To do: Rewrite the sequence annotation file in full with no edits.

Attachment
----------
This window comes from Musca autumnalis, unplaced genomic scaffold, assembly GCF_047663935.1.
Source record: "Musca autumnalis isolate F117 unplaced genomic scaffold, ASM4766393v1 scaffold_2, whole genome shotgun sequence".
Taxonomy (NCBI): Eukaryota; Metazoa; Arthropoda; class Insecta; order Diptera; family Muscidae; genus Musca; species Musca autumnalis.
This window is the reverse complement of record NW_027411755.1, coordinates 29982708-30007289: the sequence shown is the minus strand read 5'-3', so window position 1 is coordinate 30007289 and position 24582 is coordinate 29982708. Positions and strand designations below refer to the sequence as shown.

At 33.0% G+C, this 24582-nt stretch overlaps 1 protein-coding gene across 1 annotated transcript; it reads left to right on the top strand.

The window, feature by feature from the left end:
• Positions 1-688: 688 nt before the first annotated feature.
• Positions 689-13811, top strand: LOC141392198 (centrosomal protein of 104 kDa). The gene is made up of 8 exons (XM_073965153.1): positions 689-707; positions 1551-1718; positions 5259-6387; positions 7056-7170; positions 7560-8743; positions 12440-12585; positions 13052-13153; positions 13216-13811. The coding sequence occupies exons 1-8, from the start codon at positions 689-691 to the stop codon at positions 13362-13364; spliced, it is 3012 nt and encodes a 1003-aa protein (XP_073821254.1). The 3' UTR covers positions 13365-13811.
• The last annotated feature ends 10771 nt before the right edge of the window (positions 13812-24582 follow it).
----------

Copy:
This window comes from Musca autumnalis, unplaced genomic scaffold, assembly GCF_047663935.1.
Source record: "Musca autumnalis isolate F117 unplaced genomic scaffold, ASM4766393v1 scaffold_2, whole genome shotgun sequence".
Taxonomy (NCBI): Eukaryota; Metazoa; Arthropoda; class Insecta; order Diptera; family Muscidae; genus Musca; species Musca autumnalis.
This window is the reverse complement of record NW_027411755.1, coordinates 29982708-30007289: the sequence shown is the minus strand read 5'-3', so window position 1 is coordinate 30007289 and position 24582 is coordinate 29982708. Positions and strand designations below refer to the sequence as shown.

At 33.0% G+C, this 24582-nt stretch overlaps 1 protein-coding gene across 1 annotated transcript; it reads left to right on the top strand.

The window, feature by feature from the left end:
• Positions 1-688: 688 nt before the first annotated feature.
• Positions 689-13811, top strand: LOC141392198 (centrosomal protein of 104 kDa). The gene is made up of 8 exons (XM_073965153.1): positions 689-707; positions 1551-1718; positions 5259-6387; positions 7056-7170; positions 7560-8743; positions 12440-12585; positions 13052-13153; positions 13216-13811. The coding sequence occupies exons 1-8, from the start codon at positions 689-691 to the stop codon at positions 13362-13364; spliced, it is 3012 nt and encodes a 1003-aa protein (XP_073821254.1). The 3' UTR covers positions 13365-13811.
• The last annotated feature ends 10771 nt before the right edge of the window (positions 13812-24582 follow it).